Says Ha, “As someone who was bullied as a child, I’ve experienced firsthand how bullying can impact the physical, mental, social, and emotional development and well-being of children that can last into adulthood. Bullying is a pervasive problem in our nation’s schools. It has significant consequences for everyone: those who are bullied, those who bully, and those who witness bullying. It’s up to all of us to ensure that students feel safe and supported at school, online, and in our communities. I’m thrilled to work with Act To Change to co-create brave and safe spaces where every child feels seen, heard, and affirmed for who they are and also feel an authentic sense of responsibility and accountability towards each other, especially the most marginalized amongst us.”
Ha’s first official engagement will be this Friday, April 17, in Act To Change’s second COVID-19 CONVOS: Rising Above Bullying and Hate, a series of virtual conversations to support parents, educators, youth, and community members amid the rise in racist incidents during the COVID-19 pandemic. Moderated by Pancholy, the conversation will also feature actor and producer Randall Park (Always Be My Maybe, Fresh Off the Boat).
Act To Change initially launched in 2015 as a public awareness campaign under President Obama’s White House Initiative on Asian Americans and Pacific Islanders. Since its launch, the nonprofit has organized multiple nationwide events, including a Los Angeles-based Strength in Solidarity Youth Conference last May sponsored by Teach For America; led the first-ever national AAPI Day Against Bullying and Hate with participation from major cities and organizations throughout the country; and collaborated with celebrities, research groups, and leaders across all sectors to grow awareness about the need for bullying prevention.
As Vice President of National Community Alliances at TFA, Ha is responsible for driving the organization’s external engagement strategy with national civil rights and aligned organizations, leading and working alongside a team of Diversity, Equity, and Inclusion senior leaders who manage the AAPI Community Alliances, Black Community Alliances, DACA Initiative, Latinx Community Alliances, LGBTQ+ Community Initiative, and Native Alliances. Her team collectively works to bring the intersectional partnerships, advocacy, resources, and opportunities to further cultivate the skills and mindsets necessary for systems change in their networks to shape a child-centric educational equity ecosystem.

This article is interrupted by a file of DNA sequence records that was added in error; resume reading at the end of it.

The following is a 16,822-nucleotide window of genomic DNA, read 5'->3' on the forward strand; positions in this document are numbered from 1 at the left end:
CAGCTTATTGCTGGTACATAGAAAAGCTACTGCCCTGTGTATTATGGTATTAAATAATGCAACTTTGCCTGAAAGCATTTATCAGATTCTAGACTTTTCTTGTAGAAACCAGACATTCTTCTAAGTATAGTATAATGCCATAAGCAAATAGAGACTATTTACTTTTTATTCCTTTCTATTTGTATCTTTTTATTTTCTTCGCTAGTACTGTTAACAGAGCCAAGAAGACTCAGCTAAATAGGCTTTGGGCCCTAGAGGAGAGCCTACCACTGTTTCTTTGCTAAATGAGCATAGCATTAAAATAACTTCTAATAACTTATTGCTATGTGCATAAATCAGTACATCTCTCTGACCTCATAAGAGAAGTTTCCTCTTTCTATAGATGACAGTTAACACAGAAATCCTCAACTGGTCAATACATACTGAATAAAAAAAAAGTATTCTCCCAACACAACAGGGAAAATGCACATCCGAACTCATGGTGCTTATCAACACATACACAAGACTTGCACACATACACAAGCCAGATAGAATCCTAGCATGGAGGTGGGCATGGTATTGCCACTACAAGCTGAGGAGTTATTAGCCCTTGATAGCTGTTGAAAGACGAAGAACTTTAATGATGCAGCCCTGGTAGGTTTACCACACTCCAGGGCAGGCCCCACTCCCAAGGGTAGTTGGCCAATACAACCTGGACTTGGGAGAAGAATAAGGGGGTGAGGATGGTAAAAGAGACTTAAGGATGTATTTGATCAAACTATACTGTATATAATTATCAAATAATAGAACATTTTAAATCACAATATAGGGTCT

Sarah has over 15 years of experience working in multicultural affairs, conducting research on the educational experiences of underrepresented and underserved students in higher education and implementing diversity, equity, and inclusion programming and initiatives. Before coming to Teach For America, Sarah served as the Senior Director of Programs and Student Affairs at the Gates Millennium Scholars (GMS) Program and APIA Scholars (formerly known as the Asian & Pacific Islander American Scholarship Fund (APIASF)) in Washington, DC. Prior to that, Sarah worked in the Office of the Dean of Students at the University of California, Los Angeles (UCLA), the UCLA LGBT Campus Resource Center, and served as an Intergroup Dialogue Facilitator dedicated to creating inclusive, affirming, and diverse campus environments.